Also Known As:

The Five Senses  »

Filming Locations:


Box Office

Opening Weekend:

$5,692 (Norway) (13 October 2000)

Gross:

$9,846 (Norway) (20 October 2000)
 »

Company Credits

Show detailed on  »

Technical Specs

Runtime:

Sound Mix:

Color:

Aspect Ratio:

1.85 : 1
See  »
Edit

Did You Know?

Quotes

Robert: You look good.
Rona: Of course I look good; all I do is fuck and eat.
See more »

Connections

Featured in Past Perfect (2002) See more »

Soundtracks

MASK
Written by Ramiro Puerta
Performed by Proyecto Urbano
See more »

Frequently Asked Questions

This FAQ is empty. Add the first question.

User Reviews

a true work of art
28 January 2001 | by (United States) – See all my reviews

In movies, as in most other art forms, the greatest of works often come in the smallest of packages. Such is the case with `The Five Senses,' an independent Canadian production that chooses for its subject nothing less profound than a meditation on what it means to be human. Writer/director Jeremy Podeswa has fashioned a work of great poetic form and insight centered around a group of people who share the universal need to find true love and acceptance in a world where wounded and shattered relationships all too often result in magnified loneliness and despair. Like all of us, each of these characters gropes towards the dual goals of intimacy with others and acceptance of oneself that are essential for human happiness. Some succeed, while others fail – just as in life – but none of the characters is left unchanged by the experience.

`The Five Senses,' though it has a plot, is more of an emotional mood piece than a narrative-driven drama. Blessed with an outstanding ensemble cast, Podeswa is able to draw us in to the center of his world through the use of sensory imagery and deliberate, methodical pacing. In fact, one of the strongest themes running through the film is its examination of the part our senses play in defining our world and character. Podeswa understands that we have become desensitized to our senses. As a result, he uses this film to reconnect us to that crucial element of our beings. The quiet, hushed tone, the muted autumnal colors, the slowly moving camera, the haunting musical score all combine to create an atmosphere in which the audience can become conscious of every sight and sound that comes our way.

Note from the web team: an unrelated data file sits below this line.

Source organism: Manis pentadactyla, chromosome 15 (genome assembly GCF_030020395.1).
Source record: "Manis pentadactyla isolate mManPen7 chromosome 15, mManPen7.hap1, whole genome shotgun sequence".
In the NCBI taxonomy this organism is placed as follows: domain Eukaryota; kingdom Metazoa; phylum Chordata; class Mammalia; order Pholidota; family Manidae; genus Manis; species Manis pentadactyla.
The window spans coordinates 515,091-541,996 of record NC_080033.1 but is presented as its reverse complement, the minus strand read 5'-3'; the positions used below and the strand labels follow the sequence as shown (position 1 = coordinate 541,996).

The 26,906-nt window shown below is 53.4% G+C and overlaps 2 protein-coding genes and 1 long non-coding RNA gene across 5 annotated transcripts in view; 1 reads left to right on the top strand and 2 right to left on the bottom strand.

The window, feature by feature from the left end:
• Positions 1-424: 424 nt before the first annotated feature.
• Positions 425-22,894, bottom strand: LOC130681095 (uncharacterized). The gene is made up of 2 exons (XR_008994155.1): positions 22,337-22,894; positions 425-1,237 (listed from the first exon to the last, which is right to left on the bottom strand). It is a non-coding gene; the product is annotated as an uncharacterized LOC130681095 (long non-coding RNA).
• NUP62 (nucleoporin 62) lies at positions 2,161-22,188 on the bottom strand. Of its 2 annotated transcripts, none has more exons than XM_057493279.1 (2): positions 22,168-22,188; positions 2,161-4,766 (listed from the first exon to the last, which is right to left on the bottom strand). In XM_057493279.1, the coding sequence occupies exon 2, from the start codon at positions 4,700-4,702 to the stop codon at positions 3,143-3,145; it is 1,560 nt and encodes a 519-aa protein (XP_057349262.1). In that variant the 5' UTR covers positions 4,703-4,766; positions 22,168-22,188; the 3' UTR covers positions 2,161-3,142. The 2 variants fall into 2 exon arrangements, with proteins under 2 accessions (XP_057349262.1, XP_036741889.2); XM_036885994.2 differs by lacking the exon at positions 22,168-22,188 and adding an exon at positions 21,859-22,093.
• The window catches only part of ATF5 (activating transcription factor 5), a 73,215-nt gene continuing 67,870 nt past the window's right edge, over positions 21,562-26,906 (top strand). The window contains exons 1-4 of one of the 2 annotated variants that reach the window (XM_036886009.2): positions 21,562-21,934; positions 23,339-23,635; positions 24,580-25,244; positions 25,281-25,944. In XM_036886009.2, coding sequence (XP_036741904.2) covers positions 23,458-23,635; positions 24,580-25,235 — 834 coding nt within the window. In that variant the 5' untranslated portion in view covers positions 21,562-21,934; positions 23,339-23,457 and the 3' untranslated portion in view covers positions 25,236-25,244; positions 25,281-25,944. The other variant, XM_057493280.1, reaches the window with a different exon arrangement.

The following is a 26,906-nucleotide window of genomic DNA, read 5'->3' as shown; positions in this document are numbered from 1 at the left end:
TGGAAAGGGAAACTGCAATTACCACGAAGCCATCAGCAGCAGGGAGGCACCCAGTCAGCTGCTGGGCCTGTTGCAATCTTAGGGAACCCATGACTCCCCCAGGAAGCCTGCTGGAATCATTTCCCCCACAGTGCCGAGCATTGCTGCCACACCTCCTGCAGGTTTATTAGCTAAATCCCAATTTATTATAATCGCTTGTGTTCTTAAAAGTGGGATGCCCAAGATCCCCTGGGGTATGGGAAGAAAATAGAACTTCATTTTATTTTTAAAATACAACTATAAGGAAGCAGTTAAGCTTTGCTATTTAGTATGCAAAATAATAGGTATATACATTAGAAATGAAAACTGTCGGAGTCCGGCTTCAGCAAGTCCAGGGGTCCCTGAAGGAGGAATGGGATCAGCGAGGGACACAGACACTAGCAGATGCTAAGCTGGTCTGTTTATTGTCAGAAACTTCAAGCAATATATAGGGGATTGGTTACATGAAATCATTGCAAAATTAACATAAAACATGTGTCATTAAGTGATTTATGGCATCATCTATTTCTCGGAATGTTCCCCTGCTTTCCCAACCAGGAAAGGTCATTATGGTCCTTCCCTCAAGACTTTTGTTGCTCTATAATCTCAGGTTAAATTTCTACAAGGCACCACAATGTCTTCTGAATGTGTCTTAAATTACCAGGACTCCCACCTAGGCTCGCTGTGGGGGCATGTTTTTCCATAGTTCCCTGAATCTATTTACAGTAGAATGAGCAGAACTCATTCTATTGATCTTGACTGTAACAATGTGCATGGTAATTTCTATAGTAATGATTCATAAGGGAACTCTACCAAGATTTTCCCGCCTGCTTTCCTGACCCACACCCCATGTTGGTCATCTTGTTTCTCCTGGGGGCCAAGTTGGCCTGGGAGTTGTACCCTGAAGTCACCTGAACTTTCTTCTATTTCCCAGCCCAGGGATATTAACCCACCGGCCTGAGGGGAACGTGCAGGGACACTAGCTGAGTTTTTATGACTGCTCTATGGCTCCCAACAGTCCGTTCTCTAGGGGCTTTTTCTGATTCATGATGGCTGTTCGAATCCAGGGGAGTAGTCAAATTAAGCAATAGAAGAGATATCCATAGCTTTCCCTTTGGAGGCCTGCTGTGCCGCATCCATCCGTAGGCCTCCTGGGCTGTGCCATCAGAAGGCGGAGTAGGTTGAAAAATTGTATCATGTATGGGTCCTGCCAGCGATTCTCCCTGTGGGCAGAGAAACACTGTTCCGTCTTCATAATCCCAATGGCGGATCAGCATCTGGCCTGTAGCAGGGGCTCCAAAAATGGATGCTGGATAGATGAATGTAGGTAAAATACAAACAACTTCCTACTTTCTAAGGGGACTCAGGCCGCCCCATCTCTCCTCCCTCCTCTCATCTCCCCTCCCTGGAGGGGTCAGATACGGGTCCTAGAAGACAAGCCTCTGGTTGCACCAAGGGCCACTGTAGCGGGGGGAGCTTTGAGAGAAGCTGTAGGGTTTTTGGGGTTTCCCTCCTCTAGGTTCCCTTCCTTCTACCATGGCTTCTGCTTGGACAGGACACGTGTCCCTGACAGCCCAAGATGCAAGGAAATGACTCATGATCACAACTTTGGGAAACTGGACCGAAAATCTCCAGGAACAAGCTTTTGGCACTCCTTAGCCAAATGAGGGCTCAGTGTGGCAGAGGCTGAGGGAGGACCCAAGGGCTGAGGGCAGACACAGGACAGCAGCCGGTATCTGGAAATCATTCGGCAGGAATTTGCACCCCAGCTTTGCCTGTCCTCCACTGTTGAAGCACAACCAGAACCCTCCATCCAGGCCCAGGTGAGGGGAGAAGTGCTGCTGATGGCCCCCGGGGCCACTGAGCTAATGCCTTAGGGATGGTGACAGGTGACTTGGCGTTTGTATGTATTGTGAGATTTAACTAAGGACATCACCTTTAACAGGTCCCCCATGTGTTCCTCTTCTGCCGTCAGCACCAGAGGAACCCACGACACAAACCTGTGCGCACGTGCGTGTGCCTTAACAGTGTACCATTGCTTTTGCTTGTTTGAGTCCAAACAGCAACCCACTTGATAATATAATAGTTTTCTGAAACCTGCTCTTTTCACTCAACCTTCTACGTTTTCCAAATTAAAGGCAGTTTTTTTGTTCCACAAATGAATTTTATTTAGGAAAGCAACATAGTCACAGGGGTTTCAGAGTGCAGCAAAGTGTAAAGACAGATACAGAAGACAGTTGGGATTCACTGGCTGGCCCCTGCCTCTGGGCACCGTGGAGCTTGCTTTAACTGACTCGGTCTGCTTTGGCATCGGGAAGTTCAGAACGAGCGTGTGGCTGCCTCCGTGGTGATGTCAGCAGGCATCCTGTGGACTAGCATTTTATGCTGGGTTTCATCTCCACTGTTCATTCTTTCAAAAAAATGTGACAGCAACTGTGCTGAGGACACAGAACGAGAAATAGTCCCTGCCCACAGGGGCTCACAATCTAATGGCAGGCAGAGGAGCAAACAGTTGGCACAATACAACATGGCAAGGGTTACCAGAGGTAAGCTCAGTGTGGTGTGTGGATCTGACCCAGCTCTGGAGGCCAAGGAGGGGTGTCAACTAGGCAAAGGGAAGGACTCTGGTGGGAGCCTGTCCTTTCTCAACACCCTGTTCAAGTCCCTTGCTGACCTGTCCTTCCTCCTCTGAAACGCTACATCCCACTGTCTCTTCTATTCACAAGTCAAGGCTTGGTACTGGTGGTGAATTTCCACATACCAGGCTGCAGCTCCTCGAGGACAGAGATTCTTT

In our effort to establish meaningful intimacy with other human beings, we most typically rely on the sense of touch – yet, this can serve, Podeswa shows us, as much to trap us into a false intimacy as to lead us into one that is genuine and lasting. A number of his characters use sex as a substitute for true closeness, while others make a physical connection on a much deeper level. One of the most moving moments in the film occurs when a gay man – most probably an AIDS patient – breaks down in tears during a massage session, his heart broken because no one has dared to touch him in so long a time. This film acknowledges the vital part that tender physical contact plays in the totality of a person's humanity.

In a similar way, the film explores the beauty of sound, as one of the characters – ironically, an eye doctor, a man dedicated to preserving the organ of one sense – faces the prospect of impending deafness and yearns to create a mental catalogue of all the exquisite sounds of everyday life that he will soon no longer be able to hear and that we so routinely take for granted. Yet, like all the other characters, it is his spiritual emptiness and inability to make a meaningful connection with another human being that bring him his greatest obstacles to happiness. Podeswa also examines the part smell plays in making that vital human connection, as one of the characters – a lonely gay man – revisits his former lovers to take a whiff of their scent in an effort to discover if he can smell `true love.'

Yet `The Five Senses' is not merely a movie built on a clever `gimmick.' On the contrary, it breathes with the fullness of humanity because each of its many characters emerges as a fully developed, instantly recognizable human being. There are teenagers alienated by their own inability to fit into the accepted norm of society and made to feel guilty by their acts of careless irresponsibility. There are mothers terrified of losing their children, in one case, literally, as her young girl wanders off and disappears and, in another case, figuratively, as her adolescent daughter seems to be slipping away into inexplicable `strangeness.' There are adults unable to comprehend a life filled with failed relationships who strike out in desperation for that one last opportunity for happiness, often with the result that they end up further away from that universally desired goal than ever.

One of the most daring aspects of `The Five Senses' is that it does not succumb to the temptation to provide either a `happy' ending or even a conclusive one for all of its characters. The film acknowledges that life is a messy, never ending process of changing fortunes and personal growth and it stays true to that theme all the way to the end.

This brave, haunting and mesmerizing film definitely stands as one of the true movie finds of recent years – a true work of art!


15 of 16 people found this review helpful.  Was this review helpful to you?

Message Boards

Recent Posts
Loved this movie. Red7Eric
soundtrack anyone or anywhere? alexacostamathis
Who Did You Connect With? sarah_smiles84
Never Fall In Love With... rocknroll70s
Is 'Art' an excuse for mediocrity? bbianchi-566-749204
Discuss The Five Senses (1999) on the IMDb message boards »

Contribute to This Page

Create a character page for:
?